Genesis 6


Sometimes when people are reading the Bible and they come to a passage like the first four verses of this chapter, they get stuck, discouraged, and eventually quit. Their reasoning often goes like this: “I don’t like what I just read. It’s weird and I can’t explain it. I can’t move on with big question marks like this hanging around. So I’ll just forget about reading Scripture altogether.”

And that is a tragic, unnecessary conclusion to reach. So here is how I’m going to deal with it…

This may be the first difficult, mysterious passage we will encounter this year, but it will not be the last. You need to know that my purpose for this blog is not to explain all the great mysteries of the Bible, but to understand what we can, focus on the big picture, and trust God with the rest. So today we are going to focus on the story of Noah. But for those who just can’t move on without at least an attempt at understanding it, I’ve provided some supplemental thoughts at the end of this blog that you might want to read. You’re welcome. 🙂


Like untreated cancer, sin has a tendency to grow and spread if we don’t deal with it. By the time we reach this chapter (1,656 years after creation, if my math is right) sin had grown so much and spread so extensively from that original sin in Eden that v.5 uses very broad language to describe it: “great…every…only…continually.”

For emphasis, these facts are repeated two more times, in v.11-12 and again in the opening words of God’s statement to Noah in v.13. The situation was bad, very bad.

Sin grieves the heart of God (v.6). Let’s never forget that when we sin, God is grieved. God takes our sin very seriously, and so should we.

Verses 7-8 provide a compact description of God’s character: two statements that seem contradictory and incompatible, but together they reveal who He is. First, God hates sin and is committed to judging it; His judgment is severe and thorough. But second, He is a God of grace who delights in salvation. “Noah found favor (grace) in the eyes of the Lord.” That grace to continue the human race was expressed in a covenant with Noah (v.18).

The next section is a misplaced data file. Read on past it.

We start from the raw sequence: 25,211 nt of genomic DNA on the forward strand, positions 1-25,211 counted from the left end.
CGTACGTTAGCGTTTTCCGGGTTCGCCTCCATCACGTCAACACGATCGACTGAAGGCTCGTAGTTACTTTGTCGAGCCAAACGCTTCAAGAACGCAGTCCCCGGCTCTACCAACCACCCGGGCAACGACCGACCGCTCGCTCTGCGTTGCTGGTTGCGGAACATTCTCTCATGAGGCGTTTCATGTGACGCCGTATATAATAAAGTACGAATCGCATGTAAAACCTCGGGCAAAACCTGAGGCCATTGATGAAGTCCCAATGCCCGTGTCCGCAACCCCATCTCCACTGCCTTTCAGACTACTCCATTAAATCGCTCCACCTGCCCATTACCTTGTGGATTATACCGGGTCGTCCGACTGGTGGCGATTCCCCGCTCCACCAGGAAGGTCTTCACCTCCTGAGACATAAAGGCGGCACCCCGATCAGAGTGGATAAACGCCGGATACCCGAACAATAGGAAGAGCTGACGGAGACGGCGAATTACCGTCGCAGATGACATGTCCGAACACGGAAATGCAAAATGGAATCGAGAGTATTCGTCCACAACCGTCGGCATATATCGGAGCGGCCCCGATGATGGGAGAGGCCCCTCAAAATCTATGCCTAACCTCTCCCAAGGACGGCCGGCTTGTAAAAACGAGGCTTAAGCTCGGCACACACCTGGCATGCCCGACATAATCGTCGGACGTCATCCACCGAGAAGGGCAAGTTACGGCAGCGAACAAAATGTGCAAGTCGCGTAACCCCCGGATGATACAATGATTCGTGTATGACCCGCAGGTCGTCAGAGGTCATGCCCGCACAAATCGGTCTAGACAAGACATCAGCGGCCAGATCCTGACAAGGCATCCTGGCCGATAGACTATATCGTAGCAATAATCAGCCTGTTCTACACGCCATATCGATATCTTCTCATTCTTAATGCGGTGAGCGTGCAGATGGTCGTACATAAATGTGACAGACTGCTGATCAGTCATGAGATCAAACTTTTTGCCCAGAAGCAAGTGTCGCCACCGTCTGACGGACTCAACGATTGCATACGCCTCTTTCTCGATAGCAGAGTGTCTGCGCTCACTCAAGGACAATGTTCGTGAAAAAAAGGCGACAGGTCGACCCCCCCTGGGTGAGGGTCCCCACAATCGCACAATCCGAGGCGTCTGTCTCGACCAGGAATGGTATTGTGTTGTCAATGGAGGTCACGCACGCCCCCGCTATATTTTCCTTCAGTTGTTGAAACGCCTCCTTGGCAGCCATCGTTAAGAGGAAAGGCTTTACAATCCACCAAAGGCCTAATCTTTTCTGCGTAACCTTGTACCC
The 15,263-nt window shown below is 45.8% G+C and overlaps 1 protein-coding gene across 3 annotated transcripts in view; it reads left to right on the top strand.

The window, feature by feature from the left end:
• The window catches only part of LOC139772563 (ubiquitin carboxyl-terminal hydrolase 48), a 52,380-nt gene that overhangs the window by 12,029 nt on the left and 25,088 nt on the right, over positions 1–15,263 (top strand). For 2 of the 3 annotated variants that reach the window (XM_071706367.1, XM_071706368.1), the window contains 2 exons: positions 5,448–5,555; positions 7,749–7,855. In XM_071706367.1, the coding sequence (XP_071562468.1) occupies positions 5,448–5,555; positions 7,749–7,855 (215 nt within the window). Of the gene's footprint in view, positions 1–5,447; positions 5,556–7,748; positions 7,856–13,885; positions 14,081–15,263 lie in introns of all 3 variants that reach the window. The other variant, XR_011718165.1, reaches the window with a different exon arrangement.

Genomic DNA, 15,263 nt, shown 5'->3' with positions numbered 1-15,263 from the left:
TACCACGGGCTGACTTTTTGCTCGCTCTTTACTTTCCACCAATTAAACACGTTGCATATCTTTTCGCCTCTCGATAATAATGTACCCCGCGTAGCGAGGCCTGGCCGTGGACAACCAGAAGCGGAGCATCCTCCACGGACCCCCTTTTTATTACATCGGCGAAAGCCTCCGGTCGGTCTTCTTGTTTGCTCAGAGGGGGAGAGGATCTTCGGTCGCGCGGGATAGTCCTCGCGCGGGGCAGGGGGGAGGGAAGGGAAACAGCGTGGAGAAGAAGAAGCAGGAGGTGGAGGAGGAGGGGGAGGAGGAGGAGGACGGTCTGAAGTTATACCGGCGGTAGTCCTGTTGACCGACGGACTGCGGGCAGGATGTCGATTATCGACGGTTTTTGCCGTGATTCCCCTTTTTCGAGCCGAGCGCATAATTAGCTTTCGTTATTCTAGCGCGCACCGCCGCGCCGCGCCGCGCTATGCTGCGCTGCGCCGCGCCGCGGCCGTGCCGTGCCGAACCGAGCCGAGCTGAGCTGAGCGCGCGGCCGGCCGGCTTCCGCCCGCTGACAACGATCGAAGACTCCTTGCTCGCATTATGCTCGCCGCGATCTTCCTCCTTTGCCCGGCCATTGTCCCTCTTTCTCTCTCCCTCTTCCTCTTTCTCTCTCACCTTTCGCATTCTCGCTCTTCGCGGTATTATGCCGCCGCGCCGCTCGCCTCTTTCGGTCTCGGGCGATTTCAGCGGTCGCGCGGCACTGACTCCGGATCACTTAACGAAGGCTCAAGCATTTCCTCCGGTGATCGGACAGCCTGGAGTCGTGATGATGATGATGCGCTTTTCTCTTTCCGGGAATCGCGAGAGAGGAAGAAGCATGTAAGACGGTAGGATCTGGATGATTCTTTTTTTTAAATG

Noah is a breath of fresh air, isn’t he? He was righteous and blameless. He walked with God. He listened to God without interruption and without argument. After he received his instructions, Noah “did all that God had commanded him” (v.22).

How did Noah manage to be so good in a world that was so bad? By doing what you are doing right now: listening to God. And by doing what you can do: for 500 years (see Genesis 5:32) Noah spent time with God, walking with God through the details and issues of marriage, parenting, and work.

It is good to remember that while Noah was an important person, he was an imperfect person. For all his goodness, he could not save himself from judgment. He needed a Savior, a plan of salvation, and divine grace.


Supplemental comments on Genesis 6:1-4:

The identity of “sons of God” in v.2 is a good place to start. These were distinctly different beings than those who were born to human parents. They were created by God apart from human processes. The only other kind of being we know about in Scripture is angelic beings. Therefore, my personal conviction is that these “sons of God” are demons, part of the group of angels who followed Satan’s rebellion and were expelled from heaven some time before Creation. In Luke 10:18, Jesus refers to an event in which Satan “fell like lightning.” (You may refer to Isaiah 14:12-15 and Revelation 12:3-4, 7-12 for further study.)

Throughout the Bible we find Satan and his demons attacking humanity. Demons were especially vicious and active during the ministry of Jesus. He was constantly exorcising them. Demons will be forcefully active at the end of human history (the Great Tribulation). But their first recorded invasion came just before the great Flood of Genesis chapter 6.

These demons had a perverted, unnatural attraction to human women (v.2) and had sexual relations with them. Now, that could only happen one way: these demons possessed the bodies of human men (we know from the Bible that demons can do this; one example: Mark 5:1-20).

The (likely consensual) unions of these demon-possessed men and their female partners were demon-dominated marriages that produced demon-oriented children. Like the man in Mark chapter 5, these demonized descendants could have displayed super-human strength that could have given them the reputation of “mighty men” (Genesis 6:4).

I believe that a person’s will is always involved when they open the door for Satanic/demonic activity in their lives. If that is so, then why would the men and women involved in these unholy relationships willingly participate with demons?

I can only guess that the demons of v.2 would repeat the lies of their leader from Genesis 3:1-4 — the false promise of meaningful, eternal life without trusting and obeying their Creator. When they bought that lie, the results were tragic and devastating.

I could be wrong, but that’s the way I see it.